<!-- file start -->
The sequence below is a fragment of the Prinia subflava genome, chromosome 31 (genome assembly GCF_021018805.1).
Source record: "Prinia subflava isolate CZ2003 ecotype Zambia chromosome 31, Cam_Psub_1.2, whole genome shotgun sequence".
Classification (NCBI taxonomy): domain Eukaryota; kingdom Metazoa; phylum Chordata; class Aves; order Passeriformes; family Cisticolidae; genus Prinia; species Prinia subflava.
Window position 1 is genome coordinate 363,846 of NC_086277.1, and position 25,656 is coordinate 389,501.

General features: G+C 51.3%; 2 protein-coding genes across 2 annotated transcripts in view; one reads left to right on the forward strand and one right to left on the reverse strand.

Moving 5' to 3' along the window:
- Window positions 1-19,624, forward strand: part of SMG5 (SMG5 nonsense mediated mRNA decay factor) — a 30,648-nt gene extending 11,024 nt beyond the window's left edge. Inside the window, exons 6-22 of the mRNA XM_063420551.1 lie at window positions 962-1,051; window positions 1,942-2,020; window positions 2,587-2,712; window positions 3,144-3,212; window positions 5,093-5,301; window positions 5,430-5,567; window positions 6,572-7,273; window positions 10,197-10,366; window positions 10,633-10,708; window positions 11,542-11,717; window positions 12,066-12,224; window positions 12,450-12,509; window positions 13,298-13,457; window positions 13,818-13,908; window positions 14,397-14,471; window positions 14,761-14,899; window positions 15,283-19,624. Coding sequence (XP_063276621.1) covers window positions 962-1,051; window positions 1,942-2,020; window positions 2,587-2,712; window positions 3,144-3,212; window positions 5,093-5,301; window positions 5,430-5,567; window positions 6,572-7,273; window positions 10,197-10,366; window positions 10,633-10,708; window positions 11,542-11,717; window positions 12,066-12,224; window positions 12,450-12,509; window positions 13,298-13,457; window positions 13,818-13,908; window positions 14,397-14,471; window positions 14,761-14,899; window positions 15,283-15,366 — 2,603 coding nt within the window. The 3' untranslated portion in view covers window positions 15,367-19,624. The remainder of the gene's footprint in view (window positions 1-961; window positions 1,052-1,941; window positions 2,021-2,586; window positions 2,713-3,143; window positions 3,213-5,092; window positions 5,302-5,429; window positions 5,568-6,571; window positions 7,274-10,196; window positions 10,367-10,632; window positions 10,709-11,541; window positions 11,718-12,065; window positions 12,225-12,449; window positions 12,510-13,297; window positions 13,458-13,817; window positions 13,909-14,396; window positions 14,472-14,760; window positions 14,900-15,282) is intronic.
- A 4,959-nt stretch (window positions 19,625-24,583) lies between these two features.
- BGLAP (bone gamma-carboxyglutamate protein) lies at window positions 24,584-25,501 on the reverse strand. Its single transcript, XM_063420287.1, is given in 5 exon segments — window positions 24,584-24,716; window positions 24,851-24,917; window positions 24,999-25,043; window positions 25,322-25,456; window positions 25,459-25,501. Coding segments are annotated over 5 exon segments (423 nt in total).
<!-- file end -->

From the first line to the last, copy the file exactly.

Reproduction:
The sequence below is a fragment of the Prinia subflava genome, chromosome 31 (genome assembly GCF_021018805.1).
Source record: "Prinia subflava isolate CZ2003 ecotype Zambia chromosome 31, Cam_Psub_1.2, whole genome shotgun sequence".
Classification (NCBI taxonomy): domain Eukaryota; kingdom Metazoa; phylum Chordata; class Aves; order Passeriformes; family Cisticolidae; genus Prinia; species Prinia subflava.
Window position 1 is genome coordinate 363,846 of NC_086277.1, and position 25,656 is coordinate 389,501.

General features: G+C 51.3%; 2 protein-coding genes across 2 annotated transcripts in view; one reads left to right on the forward strand and one right to left on the reverse strand.

Moving 5' to 3' along the window:
- Window positions 1-19,624, forward strand: part of SMG5 (SMG5 nonsense mediated mRNA decay factor) — a 30,648-nt gene extending 11,024 nt beyond the window's left edge. Inside the window, exons 6-22 of the mRNA XM_063420551.1 lie at window positions 962-1,051; window positions 1,942-2,020; window positions 2,587-2,712; window positions 3,144-3,212; window positions 5,093-5,301; window positions 5,430-5,567; window positions 6,572-7,273; window positions 10,197-10,366; window positions 10,633-10,708; window positions 11,542-11,717; window positions 12,066-12,224; window positions 12,450-12,509; window positions 13,298-13,457; window positions 13,818-13,908; window positions 14,397-14,471; window positions 14,761-14,899; window positions 15,283-19,624. Coding sequence (XP_063276621.1) covers window positions 962-1,051; window positions 1,942-2,020; window positions 2,587-2,712; window positions 3,144-3,212; window positions 5,093-5,301; window positions 5,430-5,567; window positions 6,572-7,273; window positions 10,197-10,366; window positions 10,633-10,708; window positions 11,542-11,717; window positions 12,066-12,224; window positions 12,450-12,509; window positions 13,298-13,457; window positions 13,818-13,908; window positions 14,397-14,471; window positions 14,761-14,899; window positions 15,283-15,366 — 2,603 coding nt within the window. The 3' untranslated portion in view covers window positions 15,367-19,624. The remainder of the gene's footprint in view (window positions 1-961; window positions 1,052-1,941; window positions 2,021-2,586; window positions 2,713-3,143; window positions 3,213-5,092; window positions 5,302-5,429; window positions 5,568-6,571; window positions 7,274-10,196; window positions 10,367-10,632; window positions 10,709-11,541; window positions 11,718-12,065; window positions 12,225-12,449; window positions 12,510-13,297; window positions 13,458-13,817; window positions 13,909-14,396; window positions 14,472-14,760; window positions 14,900-15,282) is intronic.
- A 4,959-nt stretch (window positions 19,625-24,583) lies between these two features.
- BGLAP (bone gamma-carboxyglutamate protein) lies at window positions 24,584-25,501 on the reverse strand. Its single transcript, XM_063420287.1, is given in 5 exon segments — window positions 24,584-24,716; window positions 24,851-24,917; window positions 24,999-25,043; window positions 25,322-25,456; window positions 25,459-25,501. Coding segments are annotated over 5 exon segments (423 nt in total).